Adequate water, sanitation, and hygiene(WASH) facilities in schools are vital, especially for girls. This study addresses a gap in assessing the adequacy of WASH facilities' repair at schools affected by natural hazards. Central Sulawesi was used as a case study where principal interviews were conducted at 26 schools, and structured observations were made at 18 schools, 3 years after the earthquake in September 2018. Of the 26 principals, 10 reported no damage to the toilets from the events of September 2018. Among those who reported damage, a third felt that the fixes insufficiently met basic needs and that they did not deliver WASH services as well as they used to. Structured observations revealed that most toilets lacked soap, open water reserves were placed next to non-flush latrines, posing a high potential for vector-breeding, and there were inadequate facilities for menstrual hygiene management, including no bins. Recommendations include ensuring a supply of soaps, adding lids to water storage containers for hygiene, and providing sanitary napkins and lidded bins. It was noted that private schools provided a better level of WASH service than state schools, and state schools in more hazardous zones did not take long to recover and offer lower-quality WASH facilities.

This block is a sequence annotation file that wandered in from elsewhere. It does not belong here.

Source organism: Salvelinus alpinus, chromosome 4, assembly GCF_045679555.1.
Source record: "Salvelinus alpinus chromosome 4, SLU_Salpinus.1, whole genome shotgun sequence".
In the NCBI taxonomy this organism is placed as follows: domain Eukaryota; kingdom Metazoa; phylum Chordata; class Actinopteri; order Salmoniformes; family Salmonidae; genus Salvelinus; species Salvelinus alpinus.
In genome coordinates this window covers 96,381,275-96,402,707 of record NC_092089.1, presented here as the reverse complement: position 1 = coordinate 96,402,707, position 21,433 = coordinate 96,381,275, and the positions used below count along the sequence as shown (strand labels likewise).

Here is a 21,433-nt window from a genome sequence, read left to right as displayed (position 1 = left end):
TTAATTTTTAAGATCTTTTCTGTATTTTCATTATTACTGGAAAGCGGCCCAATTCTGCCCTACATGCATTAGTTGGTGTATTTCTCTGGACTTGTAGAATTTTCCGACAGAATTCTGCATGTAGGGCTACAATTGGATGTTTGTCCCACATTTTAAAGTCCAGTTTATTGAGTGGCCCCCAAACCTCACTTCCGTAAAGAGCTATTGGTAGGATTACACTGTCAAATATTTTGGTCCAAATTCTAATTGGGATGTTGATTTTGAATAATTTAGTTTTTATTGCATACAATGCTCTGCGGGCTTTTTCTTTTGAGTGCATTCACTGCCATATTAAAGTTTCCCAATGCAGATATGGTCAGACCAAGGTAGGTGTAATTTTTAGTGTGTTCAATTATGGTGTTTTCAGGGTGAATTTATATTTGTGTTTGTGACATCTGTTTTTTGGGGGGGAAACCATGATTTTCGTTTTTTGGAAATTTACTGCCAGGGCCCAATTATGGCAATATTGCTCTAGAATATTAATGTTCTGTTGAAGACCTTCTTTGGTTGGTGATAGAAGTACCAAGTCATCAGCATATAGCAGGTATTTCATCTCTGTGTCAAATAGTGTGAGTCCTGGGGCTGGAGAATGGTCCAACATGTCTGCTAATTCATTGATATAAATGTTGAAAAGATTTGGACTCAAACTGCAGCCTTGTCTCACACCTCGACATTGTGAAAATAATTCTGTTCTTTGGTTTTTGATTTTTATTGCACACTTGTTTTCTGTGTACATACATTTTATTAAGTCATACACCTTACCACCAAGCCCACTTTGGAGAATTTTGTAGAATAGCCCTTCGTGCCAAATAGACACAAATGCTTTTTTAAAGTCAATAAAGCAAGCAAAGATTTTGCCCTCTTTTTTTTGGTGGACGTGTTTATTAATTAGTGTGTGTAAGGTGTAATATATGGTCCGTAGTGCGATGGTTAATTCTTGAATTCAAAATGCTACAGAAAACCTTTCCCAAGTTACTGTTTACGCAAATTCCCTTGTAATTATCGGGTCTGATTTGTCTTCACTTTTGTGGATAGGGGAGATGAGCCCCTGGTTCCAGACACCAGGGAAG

• Structured observations and interviews with school principals were used to assess WASH facilities, 3 years after the 2018 earthquake in Central Sulawesi, Indonesia.

  • Coping mechanisms for damage to main pipelines include storing water in buckets in toilets.

  • State schools lagged behind private schools in WASH facilities.

  • Inadequate menstrual hygiene management in schools.

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